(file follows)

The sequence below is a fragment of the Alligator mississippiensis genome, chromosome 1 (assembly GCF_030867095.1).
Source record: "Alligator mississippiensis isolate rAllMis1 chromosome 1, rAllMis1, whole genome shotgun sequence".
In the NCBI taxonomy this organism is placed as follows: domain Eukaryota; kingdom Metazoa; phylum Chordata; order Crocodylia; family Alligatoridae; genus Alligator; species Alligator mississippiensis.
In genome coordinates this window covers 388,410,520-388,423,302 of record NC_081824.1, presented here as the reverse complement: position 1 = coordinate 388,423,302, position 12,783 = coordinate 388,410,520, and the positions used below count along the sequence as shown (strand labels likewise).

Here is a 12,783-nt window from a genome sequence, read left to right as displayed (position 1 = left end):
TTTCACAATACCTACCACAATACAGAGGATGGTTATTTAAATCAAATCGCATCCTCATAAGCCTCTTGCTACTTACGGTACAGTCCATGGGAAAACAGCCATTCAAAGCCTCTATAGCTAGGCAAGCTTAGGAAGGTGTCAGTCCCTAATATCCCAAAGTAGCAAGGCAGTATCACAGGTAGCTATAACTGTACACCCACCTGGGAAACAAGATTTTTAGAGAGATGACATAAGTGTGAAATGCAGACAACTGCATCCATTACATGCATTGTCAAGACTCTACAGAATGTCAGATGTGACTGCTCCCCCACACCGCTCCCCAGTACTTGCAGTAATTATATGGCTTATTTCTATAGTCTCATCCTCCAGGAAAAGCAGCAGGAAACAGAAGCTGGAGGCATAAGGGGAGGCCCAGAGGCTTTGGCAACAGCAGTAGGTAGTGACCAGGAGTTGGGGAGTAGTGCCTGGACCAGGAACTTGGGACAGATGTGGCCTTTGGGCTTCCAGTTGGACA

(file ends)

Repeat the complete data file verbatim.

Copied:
The sequence below is a fragment of the Alligator mississippiensis genome, chromosome 1 (assembly GCF_030867095.1).
Source record: "Alligator mississippiensis isolate rAllMis1 chromosome 1, rAllMis1, whole genome shotgun sequence".
In the NCBI taxonomy this organism is placed as follows: domain Eukaryota; kingdom Metazoa; phylum Chordata; order Crocodylia; family Alligatoridae; genus Alligator; species Alligator mississippiensis.
In genome coordinates this window covers 388,410,520-388,423,302 of record NC_081824.1, presented here as the reverse complement: position 1 = coordinate 388,423,302, position 12,783 = coordinate 388,410,520, and the positions used below count along the sequence as shown (strand labels likewise).

Here is a 12,783-nt window from a genome sequence, read left to right as displayed (position 1 = left end):
TTTCACAATACCTACCACAATACAGAGGATGGTTATTTAAATCAAATCGCATCCTCATAAGCCTCTTGCTACTTACGGTACAGTCCATGGGAAAACAGCCATTCAAAGCCTCTATAGCTAGGCAAGCTTAGGAAGGTGTCAGTCCCTAATATCCCAAAGTAGCAAGGCAGTATCACAGGTAGCTATAACTGTACACCCACCTGGGAAACAAGATTTTTAGAGAGATGACATAAGTGTGAAATGCAGACAACTGCATCCATTACATGCATTGTCAAGACTCTACAGAATGTCAGATGTGACTGCTCCCCCACACCGCTCCCCAGTACTTGCAGTAATTATATGGCTTATTTCTATAGTCTCATCCTCCAGGAAAAGCAGCAGGAAACAGAAGCTGGAGGCATAAGGGGAGGCCCAGAGGCTTTGGCAACAGCAGTAGGTAGTGACCAGGAGTTGGGGAGTAGTGCCTGGACCAGGAACTTGGGACAGATGTGGCCTTTGGGCTTCCAGTTGGACA